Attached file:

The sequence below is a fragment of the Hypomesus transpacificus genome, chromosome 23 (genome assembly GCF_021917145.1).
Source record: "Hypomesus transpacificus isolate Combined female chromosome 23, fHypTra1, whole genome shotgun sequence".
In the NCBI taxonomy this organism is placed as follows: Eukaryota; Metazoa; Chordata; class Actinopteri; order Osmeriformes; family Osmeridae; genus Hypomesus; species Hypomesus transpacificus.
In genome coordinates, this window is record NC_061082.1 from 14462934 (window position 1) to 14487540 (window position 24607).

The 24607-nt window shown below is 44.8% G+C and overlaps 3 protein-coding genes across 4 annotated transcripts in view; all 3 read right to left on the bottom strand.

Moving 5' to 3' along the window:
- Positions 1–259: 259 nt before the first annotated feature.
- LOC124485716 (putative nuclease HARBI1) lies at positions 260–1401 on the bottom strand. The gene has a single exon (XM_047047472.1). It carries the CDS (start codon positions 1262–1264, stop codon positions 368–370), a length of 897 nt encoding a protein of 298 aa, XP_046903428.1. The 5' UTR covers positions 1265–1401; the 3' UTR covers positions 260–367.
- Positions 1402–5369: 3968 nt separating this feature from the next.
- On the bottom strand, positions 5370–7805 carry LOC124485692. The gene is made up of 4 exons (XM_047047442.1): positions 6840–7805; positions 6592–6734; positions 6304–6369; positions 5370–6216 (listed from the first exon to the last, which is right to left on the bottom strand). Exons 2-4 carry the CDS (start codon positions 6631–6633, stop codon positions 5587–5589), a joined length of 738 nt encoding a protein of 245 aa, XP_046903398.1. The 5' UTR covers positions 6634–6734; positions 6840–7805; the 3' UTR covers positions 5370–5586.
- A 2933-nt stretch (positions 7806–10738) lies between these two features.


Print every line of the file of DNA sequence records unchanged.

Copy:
The sequence below is a fragment of the Hypomesus transpacificus genome, chromosome 23 (genome assembly GCF_021917145.1).
Source record: "Hypomesus transpacificus isolate Combined female chromosome 23, fHypTra1, whole genome shotgun sequence".
In the NCBI taxonomy this organism is placed as follows: Eukaryota; Metazoa; Chordata; class Actinopteri; order Osmeriformes; family Osmeridae; genus Hypomesus; species Hypomesus transpacificus.
In genome coordinates, this window is record NC_061082.1 from 14462934 (window position 1) to 14487540 (window position 24607).

The 24607-nt window shown below is 44.8% G+C and overlaps 3 protein-coding genes across 4 annotated transcripts in view; all 3 read right to left on the bottom strand.

Moving 5' to 3' along the window:
- Positions 1–259: 259 nt before the first annotated feature.
- LOC124485716 (putative nuclease HARBI1) lies at positions 260–1401 on the bottom strand. The gene has a single exon (XM_047047472.1). It carries the CDS (start codon positions 1262–1264, stop codon positions 368–370), a length of 897 nt encoding a protein of 298 aa, XP_046903428.1. The 5' UTR covers positions 1265–1401; the 3' UTR covers positions 260–367.
- Positions 1402–5369: 3968 nt separating this feature from the next.
- On the bottom strand, positions 5370–7805 carry LOC124485692. The gene is made up of 4 exons (XM_047047442.1): positions 6840–7805; positions 6592–6734; positions 6304–6369; positions 5370–6216 (listed from the first exon to the last, which is right to left on the bottom strand). Exons 2-4 carry the CDS (start codon positions 6631–6633, stop codon positions 5587–5589), a joined length of 738 nt encoding a protein of 245 aa, XP_046903398.1. The 5' UTR covers positions 6634–6734; positions 6840–7805; the 3' UTR covers positions 5370–5586.
- A 2933-nt stretch (positions 7806–10738) lies between these two features.